Security of Payment Act – Service of claims and misleading or deceptive representations in payment schedules

15 March 2023

Executive summary

The Supreme Court of New South Wales in BCFK Holdings Pty Ltd v Rork Projects Pty Ltd [2022] NSWSC 1706 (BCFK v Rork) recently found that if a payment claim issued pursuant to the Building and Construction Industry Security of Payment Act 1999 (NSW) (SOP Act) was not effectively served on a respondent but subsequently came to the attention of and was read by the respondent, it will be taken to be validly served at the time it actually came to the attention of the respondent.

The Court also considered whether, the representations made in the payment schedule (the respondent subsequently adopted the opposite position), amounted to misleading or deceptive conduct pursuant to section 18 of the Australian Consumer Law (ACL). It was ultimately determined that the claimant did not rely on the representations.

What happened?

The parties BCFK Holdings Pty Ltd (the Principal) and Rork Projects Pty Ltd (the Contractor) entered into a construction contract which was subsequently terminated by the Contractor on 12 May 2022.

On 12 July 2022 the Contractor delivered, by hand, a payment claim under the SOP Act to the superintendent under the then terminated construction contract (First Payment Claim). The superintendent was not authorised under the construction contract to accept service of documents relevant to the construction contract. The superintendent then notified the sole director of the Principal of the delivery of the First Payment Claim.

On 16 July 2022 the Principal requested that the superintendent provide access to the documentation. On 18 July 2022 the superintendent forwarded the Principal a link to the First Payment Claim. The Principal accessed the link on or about that time and read the First Payment Claim.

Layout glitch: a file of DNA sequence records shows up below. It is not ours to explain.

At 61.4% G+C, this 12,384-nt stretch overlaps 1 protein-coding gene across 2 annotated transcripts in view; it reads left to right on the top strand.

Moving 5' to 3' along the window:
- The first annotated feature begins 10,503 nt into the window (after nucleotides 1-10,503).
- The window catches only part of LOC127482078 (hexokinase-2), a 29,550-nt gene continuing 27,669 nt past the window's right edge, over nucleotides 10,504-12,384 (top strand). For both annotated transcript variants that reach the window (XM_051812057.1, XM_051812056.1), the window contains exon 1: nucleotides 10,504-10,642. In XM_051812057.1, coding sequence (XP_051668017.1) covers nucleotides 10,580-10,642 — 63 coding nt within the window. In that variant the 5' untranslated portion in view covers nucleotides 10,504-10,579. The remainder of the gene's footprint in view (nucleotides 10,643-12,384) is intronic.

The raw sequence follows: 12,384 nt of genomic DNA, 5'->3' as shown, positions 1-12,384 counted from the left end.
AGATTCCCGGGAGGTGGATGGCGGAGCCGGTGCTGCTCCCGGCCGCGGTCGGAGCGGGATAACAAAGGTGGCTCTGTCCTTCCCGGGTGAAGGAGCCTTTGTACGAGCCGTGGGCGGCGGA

On 26 July 2022 the Principal issued a payment schedule (First Payment Schedule) which submitted that the First Payment Claim was not valid as it was served incorrectly on the superintendent.

Subsequently, on 20 August 2022, the Contractor served a further payment claim on the Principal (Second Payment Claim) and the Principal served a payment schedule in response. The matter proceeded to adjudication and on 5 October 2022, the adjudicator made an Adjudication Determination in favour of the Contractor in the sum of $685,915.54.

The Principal subsequently sought to appeal the Adjudication Determination and notwithstanding its opposite assertion in the First Payment Schedule, contended that the First Payment Claim was effectively served on 18 July 2022. If the First Payment Claim was effectively served the Second Payment Claim (and subsequent Adjudication Determination) would be invalid under the SOP Act.

Was service effective?

The Court determined that in circumstances where a party actually receives a payment claim, it should not be entitled to assert that it was not legally served due to some technical shortcoming.1

Further the Court noted that ‘an assertion in a payment schedule that service has not been validly effected should be taken to be an acknowledgement that, notwithstanding the initially ineffective service, the payment claim has, ultimately, come to the attention of the authorised recipient; who would then stand as being validly served’.2